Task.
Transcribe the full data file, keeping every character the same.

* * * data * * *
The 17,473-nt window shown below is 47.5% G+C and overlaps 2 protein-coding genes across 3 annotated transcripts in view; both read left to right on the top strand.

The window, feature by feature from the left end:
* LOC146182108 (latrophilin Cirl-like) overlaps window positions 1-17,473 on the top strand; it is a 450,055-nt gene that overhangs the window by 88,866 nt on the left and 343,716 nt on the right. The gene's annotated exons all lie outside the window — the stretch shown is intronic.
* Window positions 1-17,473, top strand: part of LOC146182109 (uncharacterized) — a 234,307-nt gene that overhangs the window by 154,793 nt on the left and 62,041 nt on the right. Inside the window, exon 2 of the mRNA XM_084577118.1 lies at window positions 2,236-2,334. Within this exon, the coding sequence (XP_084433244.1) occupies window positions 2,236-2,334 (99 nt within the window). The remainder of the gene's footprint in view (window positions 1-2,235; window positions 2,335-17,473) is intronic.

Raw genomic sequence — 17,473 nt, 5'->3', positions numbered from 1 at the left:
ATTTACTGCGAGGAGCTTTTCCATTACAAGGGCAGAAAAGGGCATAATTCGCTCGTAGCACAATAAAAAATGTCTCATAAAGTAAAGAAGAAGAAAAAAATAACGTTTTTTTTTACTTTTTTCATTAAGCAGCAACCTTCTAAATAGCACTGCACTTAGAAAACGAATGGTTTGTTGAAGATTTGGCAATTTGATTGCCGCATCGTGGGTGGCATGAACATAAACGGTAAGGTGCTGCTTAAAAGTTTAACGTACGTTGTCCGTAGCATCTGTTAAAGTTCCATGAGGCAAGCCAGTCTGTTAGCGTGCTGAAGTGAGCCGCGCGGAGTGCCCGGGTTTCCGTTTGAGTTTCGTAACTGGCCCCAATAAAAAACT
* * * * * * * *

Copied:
The 17,473-nt window shown below is 47.5% G+C and overlaps 2 protein-coding genes across 3 annotated transcripts in view; both read left to right on the top strand.

The window, feature by feature from the left end:
* LOC146182108 (latrophilin Cirl-like) overlaps window positions 1-17,473 on the top strand; it is a 450,055-nt gene that overhangs the window by 88,866 nt on the left and 343,716 nt on the right. The gene's annotated exons all lie outside the window — the stretch shown is intronic.
* Window positions 1-17,473, top strand: part of LOC146182109 (uncharacterized) — a 234,307-nt gene that overhangs the window by 154,793 nt on the left and 62,041 nt on the right. Inside the window, exon 2 of the mRNA XM_084577118.1 lies at window positions 2,236-2,334. Within this exon, the coding sequence (XP_084433244.1) occupies window positions 2,236-2,334 (99 nt within the window). The remainder of the gene's footprint in view (window positions 1-2,235; window positions 2,335-17,473) is intronic.

Raw genomic sequence — 17,473 nt, 5'->3', positions numbered from 1 at the left:
ATTTACTGCGAGGAGCTTTTCCATTACAAGGGCAGAAAAGGGCATAATTCGCTCGTAGCACAATAAAAAATGTCTCATAAAGTAAAGAAGAAGAAAAAAATAACGTTTTTTTTTACTTTTTTCATTAAGCAGCAACCTTCTAAATAGCACTGCACTTAGAAAACGAATGGTTTGTTGAAGATTTGGCAATTTGATTGCCGCATCGTGGGTGGCATGAACATAAACGGTAAGGTGCTGCTTAAAAGTTTAACGTACGTTGTCCGTAGCATCTGTTAAAGTTCCATGAGGCAAGCCAGTCTGTTAGCGTGCTGAAGTGAGCCGCGCGGAGTGCCCGGGTTTCCGTTTGAGTTTCGTAACTGGCCCCAATAAAAAACT